|'Before You Know It': Wherein the Critic Bemoans ...|
|By Michael S. Goldberger, iBerkshires Film Critic|
12:32PM / Thursday, September 12, 2019
Wherein the Critic Bemoans the Vanishing of Local Moviehouses, Extolls the Virtues of Independent Films, Makes the World Safe for Democracy and Sings an Homage to the Family
"All happy families are alike; each unhappy family is unhappy in its own way." — Leo Tolstoy, "Anna Karenina."
This quote came to mind as I watched director-writer Hannah Pearl Utt's "Before You Know It," a charmingly engaging dramedy with a screwball slant that teaches a life lesson or two while touching our hearts and tickling our funny bones. Besides, I always wanted to use that axiom.
The story is brainy, sophisticated and bereft of gratuitous violence. So don't expect to find it at the highway multiplex. It's about two sisters who discover a life-altering secret whilst living with their dad above the family's community theater. Nope — you'll have to visit one of the arthouse cinemas surviving mostly in college towns and upscale hamlets if you want to see what would once just be considered a good movie, but is now pigeonholed as the sort of thing imbibed only by the illuminati. Y'know, cultured folk like you and me.
I exaggerate only a little to make my sociological point about the dumbing down of America.
Granted, the dime novel has always had its useful, bread and circus place among our entertainment. But it has, alas, inflated to psychologically deleterious proportions, which, I fear, mirrors a society that currently refuses to show the chutzpah, wherewithal and conviction to rid itself of those military-style weapons that kill us and our children wholesale.
You would think we all have an uncle who works in the gun industry, and who couldn't possibly find gainful employment elsewhere if sound minds prevailed. Should we have continued to give ourselves lung cancer, emphysema, heart disease and gosh knows what else because we were afraid of hurting cigarette company profits? If we're still here in a millennium or two, the anthropologists might look back at this as "The Death Wish Era" … when we persisted to cause ourselves harm even though we knew better. And don't get me started on climate change.
Gee, that Tolstoy got me going. See what a thought-provoking, independent film can do for your thinking processes. I feel smarter and more vital to the commonweal already. You think I might be able to take my SATs again?
But pardoning the indulgence, if you will, there is a movie review somewhere in this bit of tortured prose. The philosophical flotsam is just my transparent way of sidestepping the surprise that is the mind-expanding catalyst in this convivial bit of feature length humanism. So don't look at the advertised trailers or read another critic, especially my evil twin the critic.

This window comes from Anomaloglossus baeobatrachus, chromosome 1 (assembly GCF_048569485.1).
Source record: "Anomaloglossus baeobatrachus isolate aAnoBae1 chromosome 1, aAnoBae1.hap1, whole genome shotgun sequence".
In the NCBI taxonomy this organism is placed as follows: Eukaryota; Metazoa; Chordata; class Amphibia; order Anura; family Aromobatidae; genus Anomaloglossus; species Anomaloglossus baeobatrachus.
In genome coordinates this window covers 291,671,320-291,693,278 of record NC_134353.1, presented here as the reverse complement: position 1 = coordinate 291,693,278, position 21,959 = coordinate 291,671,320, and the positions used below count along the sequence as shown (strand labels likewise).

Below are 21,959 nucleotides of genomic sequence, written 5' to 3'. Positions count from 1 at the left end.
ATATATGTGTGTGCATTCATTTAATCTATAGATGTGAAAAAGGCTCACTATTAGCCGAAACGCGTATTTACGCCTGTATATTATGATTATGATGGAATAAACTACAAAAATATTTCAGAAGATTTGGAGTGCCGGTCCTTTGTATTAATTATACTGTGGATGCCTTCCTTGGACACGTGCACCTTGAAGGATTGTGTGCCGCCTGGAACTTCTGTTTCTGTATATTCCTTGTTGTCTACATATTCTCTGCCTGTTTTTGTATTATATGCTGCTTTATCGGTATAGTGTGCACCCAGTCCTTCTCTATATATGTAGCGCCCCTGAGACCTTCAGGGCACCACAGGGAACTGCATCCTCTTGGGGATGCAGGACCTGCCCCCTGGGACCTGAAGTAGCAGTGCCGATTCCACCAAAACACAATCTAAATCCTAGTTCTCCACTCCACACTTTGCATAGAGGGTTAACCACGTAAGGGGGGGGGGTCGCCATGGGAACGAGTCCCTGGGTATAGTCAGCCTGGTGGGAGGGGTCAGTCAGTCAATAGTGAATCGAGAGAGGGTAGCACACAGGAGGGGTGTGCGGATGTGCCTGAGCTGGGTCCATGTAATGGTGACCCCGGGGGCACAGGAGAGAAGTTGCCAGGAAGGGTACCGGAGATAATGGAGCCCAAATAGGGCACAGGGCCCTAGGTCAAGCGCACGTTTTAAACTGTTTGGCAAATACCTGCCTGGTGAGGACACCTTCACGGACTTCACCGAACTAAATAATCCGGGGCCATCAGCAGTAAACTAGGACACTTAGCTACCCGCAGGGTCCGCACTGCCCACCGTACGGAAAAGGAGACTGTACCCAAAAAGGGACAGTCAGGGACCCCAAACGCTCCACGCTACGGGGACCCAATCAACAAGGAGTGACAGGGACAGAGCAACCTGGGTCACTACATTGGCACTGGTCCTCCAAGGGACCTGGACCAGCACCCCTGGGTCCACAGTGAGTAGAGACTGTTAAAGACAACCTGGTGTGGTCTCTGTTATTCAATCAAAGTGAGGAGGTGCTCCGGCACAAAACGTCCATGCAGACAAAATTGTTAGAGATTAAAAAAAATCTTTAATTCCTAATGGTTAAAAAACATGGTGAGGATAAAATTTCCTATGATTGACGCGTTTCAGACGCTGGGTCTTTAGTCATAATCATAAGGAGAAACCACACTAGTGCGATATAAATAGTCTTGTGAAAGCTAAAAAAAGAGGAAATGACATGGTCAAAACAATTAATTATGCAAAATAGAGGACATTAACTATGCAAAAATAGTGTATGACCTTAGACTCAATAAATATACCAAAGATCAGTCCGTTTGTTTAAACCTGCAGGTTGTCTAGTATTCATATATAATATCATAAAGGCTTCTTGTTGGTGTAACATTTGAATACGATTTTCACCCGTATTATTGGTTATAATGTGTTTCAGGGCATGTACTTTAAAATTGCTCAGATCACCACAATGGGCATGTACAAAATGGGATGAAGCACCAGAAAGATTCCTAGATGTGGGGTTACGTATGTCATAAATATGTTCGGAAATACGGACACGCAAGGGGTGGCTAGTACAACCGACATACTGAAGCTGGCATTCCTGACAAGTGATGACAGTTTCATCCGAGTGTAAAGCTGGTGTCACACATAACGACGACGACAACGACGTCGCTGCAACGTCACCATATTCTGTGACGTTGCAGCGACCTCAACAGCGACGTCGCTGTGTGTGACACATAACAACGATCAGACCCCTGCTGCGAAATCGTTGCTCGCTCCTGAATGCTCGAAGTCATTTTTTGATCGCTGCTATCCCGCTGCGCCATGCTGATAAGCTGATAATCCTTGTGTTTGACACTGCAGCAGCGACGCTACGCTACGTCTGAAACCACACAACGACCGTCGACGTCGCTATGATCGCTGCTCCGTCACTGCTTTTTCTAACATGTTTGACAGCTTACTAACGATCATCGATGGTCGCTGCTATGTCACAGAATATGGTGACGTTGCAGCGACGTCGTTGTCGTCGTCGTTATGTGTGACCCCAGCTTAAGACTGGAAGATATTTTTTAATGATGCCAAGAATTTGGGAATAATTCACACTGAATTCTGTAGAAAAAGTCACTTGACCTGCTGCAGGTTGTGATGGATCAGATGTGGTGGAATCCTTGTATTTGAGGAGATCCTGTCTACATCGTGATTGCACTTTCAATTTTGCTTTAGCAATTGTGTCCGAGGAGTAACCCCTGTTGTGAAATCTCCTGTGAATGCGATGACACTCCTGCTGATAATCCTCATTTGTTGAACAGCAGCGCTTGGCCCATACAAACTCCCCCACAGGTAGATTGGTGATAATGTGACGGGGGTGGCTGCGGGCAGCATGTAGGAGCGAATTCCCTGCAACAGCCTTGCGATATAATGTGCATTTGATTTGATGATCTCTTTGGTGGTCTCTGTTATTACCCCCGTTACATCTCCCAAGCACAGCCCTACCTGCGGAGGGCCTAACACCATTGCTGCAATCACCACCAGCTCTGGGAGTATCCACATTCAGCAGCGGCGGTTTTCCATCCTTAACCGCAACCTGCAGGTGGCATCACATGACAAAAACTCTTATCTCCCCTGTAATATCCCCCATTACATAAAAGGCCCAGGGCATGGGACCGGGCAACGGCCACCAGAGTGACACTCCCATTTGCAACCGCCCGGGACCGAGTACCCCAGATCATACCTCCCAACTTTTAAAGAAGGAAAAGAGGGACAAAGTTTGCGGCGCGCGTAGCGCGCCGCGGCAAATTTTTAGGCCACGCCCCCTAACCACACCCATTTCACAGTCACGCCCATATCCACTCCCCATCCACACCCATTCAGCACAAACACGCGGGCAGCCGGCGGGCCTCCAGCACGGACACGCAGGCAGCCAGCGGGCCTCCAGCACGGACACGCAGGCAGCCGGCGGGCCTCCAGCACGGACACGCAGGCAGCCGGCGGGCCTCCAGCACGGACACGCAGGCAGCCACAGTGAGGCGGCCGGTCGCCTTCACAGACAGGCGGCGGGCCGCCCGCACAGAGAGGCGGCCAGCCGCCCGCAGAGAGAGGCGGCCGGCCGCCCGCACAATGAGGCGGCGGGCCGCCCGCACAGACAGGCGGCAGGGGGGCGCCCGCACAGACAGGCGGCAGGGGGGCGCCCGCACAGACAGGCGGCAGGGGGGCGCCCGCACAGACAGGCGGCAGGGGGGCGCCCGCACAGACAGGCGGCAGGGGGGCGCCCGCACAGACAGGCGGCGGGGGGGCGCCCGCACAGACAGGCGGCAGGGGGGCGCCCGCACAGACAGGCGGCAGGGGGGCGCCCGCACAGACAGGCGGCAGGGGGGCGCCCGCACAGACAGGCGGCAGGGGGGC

Boasting a quirkiness worthy of a Wes Anderson film, until the, shh, grand divulgence, sisters Rachel and Jackie live in the world according to Mandy Patinkin's Mel Gurner, patriarch, playwright and loveable cynic. They are a one-family stage company that hasn't put on a production in the playhouse beneath their living quarters since gosh knows when. You see, Gurner, who has had his occasional moments in the limelight, is that form of artist whose fealty to the idea of theatrical orthodoxy and perfection is either a cover for his fear of success, an excuse for his shortcomings or a screwy little bit of both.
Jackie, played in a whirlwind of seriocomic rationalization by Jen Tullock, randomly throws herself at men, much to adolescent daughter Dodge's chagrin. And Rachel, who is a lesbian but too busy trying to conjure theatrical success for her dad to have a social life, is emoted with sympathetic complexity by film auteur Utt. Combined with a fine supporting stint by Judith Light, the mystery cause celebre, and Alec Baldwin's subtly humorous evocation of Dodge's sketchy therapist, it amounts to some pretty good ensemble acting.
It all works to warmly invite us into the Family Gurner's very own form of dysfunctional mishegoss. And, even if one has emanated from a nuclear unit as "normal" as the one depicted in "Ordinary People" (1980) before that household's cataclysmic epiphany turns things asunder, you might recognize some of your own brood's mechanisms for survival.
Whether above a theater or under the roller coaster where Alvy Singer's noise-compromised manse stood in "Annie Hall" (1977), the architectural idiosyncrasies are more binding than disruptive. I only bemoan that I was too little to appreciate the tavern we Goldbergers lived above on Birks Place in Newark when first we washed ashore. Maybe they could have used a piano player. Good, bad, but never really indifferent, as Robert Redford's Roy Hobbs informs while relating the virtue of Iris Gaines (Glen Close) hanging on to the family farm in "The Natural" (1984), "It's home."
Utt's anatomy of a family builds slowly, carefully and lovingly, its emotionally absorbing contemplations sure to win you over "Before You Know It."
"Before You Know It" is a 1091 Media release directed by Hannah Pearl Utt and stars Hannah Pearl Utt, Jen Tullock and Mandy Patinkin. Running time: 98 minutes